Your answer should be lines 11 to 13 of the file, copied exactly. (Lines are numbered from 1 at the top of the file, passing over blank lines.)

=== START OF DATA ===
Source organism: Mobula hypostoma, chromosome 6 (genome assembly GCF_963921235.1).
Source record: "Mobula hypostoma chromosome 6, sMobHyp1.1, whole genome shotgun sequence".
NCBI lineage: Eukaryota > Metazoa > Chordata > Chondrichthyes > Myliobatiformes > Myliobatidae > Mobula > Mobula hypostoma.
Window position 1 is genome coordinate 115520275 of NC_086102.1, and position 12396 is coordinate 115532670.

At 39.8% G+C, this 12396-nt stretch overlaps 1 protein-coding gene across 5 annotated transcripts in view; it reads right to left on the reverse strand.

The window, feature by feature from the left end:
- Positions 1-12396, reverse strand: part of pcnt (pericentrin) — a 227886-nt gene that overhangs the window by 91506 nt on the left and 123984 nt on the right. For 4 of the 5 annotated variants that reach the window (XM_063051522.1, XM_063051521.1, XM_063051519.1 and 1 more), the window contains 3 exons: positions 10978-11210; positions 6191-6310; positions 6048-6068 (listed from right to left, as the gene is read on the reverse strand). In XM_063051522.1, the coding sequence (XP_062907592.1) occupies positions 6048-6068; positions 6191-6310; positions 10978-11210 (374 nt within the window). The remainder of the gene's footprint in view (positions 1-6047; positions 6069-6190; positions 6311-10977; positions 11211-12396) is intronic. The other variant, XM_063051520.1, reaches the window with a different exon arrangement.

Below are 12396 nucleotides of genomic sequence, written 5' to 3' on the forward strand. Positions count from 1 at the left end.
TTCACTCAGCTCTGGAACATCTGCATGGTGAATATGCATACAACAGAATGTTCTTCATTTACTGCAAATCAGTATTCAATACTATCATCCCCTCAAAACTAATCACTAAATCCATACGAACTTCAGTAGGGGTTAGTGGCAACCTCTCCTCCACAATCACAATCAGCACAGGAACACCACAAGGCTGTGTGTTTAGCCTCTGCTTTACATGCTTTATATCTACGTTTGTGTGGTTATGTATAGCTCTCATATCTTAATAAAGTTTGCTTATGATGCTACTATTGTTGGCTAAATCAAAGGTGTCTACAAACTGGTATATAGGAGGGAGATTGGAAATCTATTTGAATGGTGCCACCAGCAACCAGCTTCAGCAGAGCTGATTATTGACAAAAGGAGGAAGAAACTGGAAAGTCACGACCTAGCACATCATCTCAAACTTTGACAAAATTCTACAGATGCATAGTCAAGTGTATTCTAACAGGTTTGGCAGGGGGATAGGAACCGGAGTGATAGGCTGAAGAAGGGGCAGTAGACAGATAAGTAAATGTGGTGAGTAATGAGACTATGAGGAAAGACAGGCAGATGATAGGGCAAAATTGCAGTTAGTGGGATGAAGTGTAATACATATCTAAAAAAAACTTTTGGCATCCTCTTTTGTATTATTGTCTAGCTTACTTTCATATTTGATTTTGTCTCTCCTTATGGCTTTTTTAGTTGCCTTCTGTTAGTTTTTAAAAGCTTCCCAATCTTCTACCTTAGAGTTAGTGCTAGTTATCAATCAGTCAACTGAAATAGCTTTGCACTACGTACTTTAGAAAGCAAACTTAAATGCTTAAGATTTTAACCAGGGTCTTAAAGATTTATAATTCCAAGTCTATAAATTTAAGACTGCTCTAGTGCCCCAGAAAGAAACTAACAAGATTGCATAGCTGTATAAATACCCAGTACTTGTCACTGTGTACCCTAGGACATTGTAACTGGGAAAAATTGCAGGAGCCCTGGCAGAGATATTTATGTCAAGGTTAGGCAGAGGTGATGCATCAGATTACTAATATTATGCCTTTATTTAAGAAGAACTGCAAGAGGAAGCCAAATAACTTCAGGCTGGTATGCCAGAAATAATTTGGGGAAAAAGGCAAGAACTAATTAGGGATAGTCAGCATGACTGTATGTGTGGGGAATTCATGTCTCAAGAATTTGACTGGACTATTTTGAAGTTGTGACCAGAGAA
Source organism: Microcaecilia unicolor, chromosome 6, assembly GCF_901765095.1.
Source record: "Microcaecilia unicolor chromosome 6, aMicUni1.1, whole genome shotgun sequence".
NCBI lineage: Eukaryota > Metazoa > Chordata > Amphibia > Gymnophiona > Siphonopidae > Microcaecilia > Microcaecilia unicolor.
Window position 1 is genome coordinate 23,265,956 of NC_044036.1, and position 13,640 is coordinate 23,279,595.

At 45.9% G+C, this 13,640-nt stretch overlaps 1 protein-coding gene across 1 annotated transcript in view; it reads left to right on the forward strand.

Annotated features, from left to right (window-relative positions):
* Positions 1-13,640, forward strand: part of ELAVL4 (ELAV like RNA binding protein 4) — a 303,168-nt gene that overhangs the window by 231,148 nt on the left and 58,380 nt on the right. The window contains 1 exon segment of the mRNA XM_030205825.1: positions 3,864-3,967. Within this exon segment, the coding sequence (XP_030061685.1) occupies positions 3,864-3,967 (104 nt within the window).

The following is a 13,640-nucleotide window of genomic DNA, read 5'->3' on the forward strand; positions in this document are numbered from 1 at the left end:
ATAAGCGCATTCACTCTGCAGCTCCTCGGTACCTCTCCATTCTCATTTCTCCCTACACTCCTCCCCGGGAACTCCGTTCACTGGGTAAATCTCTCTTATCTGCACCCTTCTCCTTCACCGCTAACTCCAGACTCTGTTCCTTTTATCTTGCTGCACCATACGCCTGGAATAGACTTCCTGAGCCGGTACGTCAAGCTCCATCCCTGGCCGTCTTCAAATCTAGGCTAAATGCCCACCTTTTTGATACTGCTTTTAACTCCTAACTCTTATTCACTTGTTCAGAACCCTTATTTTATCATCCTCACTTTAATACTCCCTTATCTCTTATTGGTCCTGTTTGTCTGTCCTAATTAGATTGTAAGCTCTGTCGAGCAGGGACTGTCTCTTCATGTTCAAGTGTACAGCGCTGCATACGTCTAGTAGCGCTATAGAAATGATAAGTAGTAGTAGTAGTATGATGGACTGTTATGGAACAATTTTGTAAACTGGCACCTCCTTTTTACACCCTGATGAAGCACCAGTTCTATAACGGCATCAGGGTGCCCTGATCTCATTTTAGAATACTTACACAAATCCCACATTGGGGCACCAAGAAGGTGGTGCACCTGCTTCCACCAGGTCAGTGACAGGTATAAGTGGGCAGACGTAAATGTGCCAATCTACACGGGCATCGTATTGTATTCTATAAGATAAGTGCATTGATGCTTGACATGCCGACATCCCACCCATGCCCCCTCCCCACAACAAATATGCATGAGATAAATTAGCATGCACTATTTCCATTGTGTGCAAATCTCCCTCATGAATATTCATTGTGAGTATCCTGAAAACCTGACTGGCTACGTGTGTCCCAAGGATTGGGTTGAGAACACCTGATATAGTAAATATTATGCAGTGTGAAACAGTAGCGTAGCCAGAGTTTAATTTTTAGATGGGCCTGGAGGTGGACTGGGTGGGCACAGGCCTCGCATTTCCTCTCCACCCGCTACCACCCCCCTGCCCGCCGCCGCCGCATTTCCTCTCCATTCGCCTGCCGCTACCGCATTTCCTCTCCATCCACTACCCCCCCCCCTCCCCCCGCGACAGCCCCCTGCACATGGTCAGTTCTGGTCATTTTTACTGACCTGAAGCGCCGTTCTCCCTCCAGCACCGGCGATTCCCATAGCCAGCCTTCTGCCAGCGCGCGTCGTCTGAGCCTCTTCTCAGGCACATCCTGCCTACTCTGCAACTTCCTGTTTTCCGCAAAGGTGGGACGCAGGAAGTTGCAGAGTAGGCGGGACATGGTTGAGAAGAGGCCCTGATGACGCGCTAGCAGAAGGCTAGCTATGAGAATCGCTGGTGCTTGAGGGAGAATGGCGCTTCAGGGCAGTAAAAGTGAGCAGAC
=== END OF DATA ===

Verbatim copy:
Source record: "Microcaecilia unicolor chromosome 6, aMicUni1.1, whole genome shotgun sequence".
NCBI lineage: Eukaryota > Metazoa > Chordata > Amphibia > Gymnophiona > Siphonopidae > Microcaecilia > Microcaecilia unicolor.
Window position 1 is genome coordinate 23,265,956 of NC_044036.1, and position 13,640 is coordinate 23,279,595.